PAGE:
The Story behind the Journey

Baird and Jim, 2004

In 2004, I was at home with two small kids and looking for an online writing community. In my search, I found a friend, a fellow writer with whom I clicked. It’s not that common. He wrote in first person and was charismatic and exuberant in his writing. I wrote in third person and was cautious and finding my way, more of an editor than a writer. But we soon began finishing each other’s sentences, literally.

Jim Sands had written the draft of a novel, but he wasn’t happy with it. It needed work. He started sending me chapters, one at a time. Finally, after the third or fourth chapter, I asked him to send me the whole draft. After reading through it, I saw that it needed help in a number of areas. We talked at length and then decided to collaborate and rewrite the book.

We talked every day, not just about the pages we were working on, but on plans for the future of the story: publication, a series, possible translation to film or tv. Big dreams. But then in 2005, Jim died. He had been ill off and on, but it came suddenly. Before that, we had made plans for “one of us” to continue in the event the other couldn’t. But I didn’t expect it to be me or to be that soon.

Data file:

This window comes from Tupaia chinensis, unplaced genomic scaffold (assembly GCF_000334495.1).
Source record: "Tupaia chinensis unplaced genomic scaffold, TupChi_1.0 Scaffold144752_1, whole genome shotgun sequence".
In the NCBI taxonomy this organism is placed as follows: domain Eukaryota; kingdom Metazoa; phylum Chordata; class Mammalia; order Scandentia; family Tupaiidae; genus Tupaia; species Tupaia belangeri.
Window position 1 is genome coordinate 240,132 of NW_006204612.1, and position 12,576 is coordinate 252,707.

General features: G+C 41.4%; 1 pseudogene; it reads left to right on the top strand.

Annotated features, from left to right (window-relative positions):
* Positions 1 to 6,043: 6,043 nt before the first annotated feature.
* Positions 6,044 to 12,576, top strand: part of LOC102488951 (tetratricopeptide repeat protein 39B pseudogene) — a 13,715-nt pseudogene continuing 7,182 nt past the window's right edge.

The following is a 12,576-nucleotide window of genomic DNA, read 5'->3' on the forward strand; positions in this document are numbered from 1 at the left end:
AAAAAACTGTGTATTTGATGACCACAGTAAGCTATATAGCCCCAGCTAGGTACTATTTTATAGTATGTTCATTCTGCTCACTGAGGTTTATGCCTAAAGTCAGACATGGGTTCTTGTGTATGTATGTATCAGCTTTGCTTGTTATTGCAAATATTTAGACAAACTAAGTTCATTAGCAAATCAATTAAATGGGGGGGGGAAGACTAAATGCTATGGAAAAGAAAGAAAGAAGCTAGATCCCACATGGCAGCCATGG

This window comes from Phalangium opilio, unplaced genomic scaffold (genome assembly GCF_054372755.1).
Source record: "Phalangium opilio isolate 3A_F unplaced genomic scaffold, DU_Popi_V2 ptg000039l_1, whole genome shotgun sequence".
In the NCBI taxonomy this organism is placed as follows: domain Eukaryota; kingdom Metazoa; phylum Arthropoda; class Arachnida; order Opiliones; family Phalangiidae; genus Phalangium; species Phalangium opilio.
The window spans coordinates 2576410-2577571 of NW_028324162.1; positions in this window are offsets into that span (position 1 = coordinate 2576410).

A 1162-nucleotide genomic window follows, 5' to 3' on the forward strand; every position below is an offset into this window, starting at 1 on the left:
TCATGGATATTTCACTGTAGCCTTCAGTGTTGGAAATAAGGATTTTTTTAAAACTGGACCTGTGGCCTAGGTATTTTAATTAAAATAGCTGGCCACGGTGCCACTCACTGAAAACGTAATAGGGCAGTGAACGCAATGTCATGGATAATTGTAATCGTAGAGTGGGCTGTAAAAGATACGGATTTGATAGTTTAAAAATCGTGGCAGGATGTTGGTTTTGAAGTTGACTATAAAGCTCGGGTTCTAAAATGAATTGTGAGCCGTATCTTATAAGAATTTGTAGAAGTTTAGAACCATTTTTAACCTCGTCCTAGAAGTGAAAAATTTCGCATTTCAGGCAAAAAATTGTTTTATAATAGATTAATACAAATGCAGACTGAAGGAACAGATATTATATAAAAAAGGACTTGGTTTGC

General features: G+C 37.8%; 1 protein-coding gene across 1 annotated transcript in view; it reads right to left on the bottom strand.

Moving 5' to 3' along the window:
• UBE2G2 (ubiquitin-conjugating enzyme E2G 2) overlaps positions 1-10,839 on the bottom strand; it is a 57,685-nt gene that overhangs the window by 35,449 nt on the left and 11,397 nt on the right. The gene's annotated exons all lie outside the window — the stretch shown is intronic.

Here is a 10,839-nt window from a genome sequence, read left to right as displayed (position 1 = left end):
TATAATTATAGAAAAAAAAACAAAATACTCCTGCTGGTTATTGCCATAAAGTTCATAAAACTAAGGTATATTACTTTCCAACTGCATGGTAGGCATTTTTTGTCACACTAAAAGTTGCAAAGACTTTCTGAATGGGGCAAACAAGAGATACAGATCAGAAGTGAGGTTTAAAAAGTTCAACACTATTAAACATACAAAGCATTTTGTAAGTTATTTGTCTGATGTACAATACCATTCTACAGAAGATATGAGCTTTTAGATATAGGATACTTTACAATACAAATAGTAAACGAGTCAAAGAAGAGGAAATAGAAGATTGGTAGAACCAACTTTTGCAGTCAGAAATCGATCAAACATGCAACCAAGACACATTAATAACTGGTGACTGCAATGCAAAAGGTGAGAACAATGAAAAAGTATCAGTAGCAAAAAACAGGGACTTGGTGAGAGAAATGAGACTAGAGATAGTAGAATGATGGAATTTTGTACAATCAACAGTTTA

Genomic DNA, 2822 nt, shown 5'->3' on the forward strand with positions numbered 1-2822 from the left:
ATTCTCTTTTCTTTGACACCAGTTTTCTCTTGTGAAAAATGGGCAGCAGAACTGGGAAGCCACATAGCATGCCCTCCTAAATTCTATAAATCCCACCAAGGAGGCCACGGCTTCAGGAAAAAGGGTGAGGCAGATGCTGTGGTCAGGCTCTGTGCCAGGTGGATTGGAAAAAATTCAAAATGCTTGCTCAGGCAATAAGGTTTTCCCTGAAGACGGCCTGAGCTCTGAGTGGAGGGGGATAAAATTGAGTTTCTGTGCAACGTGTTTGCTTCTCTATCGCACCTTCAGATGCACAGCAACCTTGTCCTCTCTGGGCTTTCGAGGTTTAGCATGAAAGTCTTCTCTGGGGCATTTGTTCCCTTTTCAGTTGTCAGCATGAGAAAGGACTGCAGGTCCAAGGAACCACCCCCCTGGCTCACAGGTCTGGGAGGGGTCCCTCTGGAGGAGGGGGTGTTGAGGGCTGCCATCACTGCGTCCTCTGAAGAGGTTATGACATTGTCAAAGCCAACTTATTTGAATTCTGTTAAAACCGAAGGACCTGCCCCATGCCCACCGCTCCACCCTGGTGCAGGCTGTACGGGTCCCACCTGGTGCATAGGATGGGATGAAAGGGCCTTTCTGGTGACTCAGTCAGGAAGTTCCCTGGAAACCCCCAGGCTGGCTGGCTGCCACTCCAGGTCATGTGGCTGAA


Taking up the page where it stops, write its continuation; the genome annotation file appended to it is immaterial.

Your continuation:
The second draft sat in a “drawer” for years as I grieved and processed. When I tried to work on it, I heard Jim’s voice in my head and I tried to put his words on to the page, but there were so many questions that came up and I didn’t feel comfortable answering them alone. I missed him a great deal.

More years passed and I made several attempts at rewriting the book. These were blank page drafts, starting over from scratch if possible, but I kept coming back to the words that Jim and I had written together. Sections got rearranged, characters came and went, I decided to murder the title character after a long talk with my current writing partner, Heather.

Finally, I found the direction. The book became mine to work with. And I grew as a writer, learning much more craft that I tried to bring to the work. I also was my own major editor – finding the weaknesses and trying to resolve them. The book became deeper and finally finished.

Fifteen years is a long time to write a book. But we did it.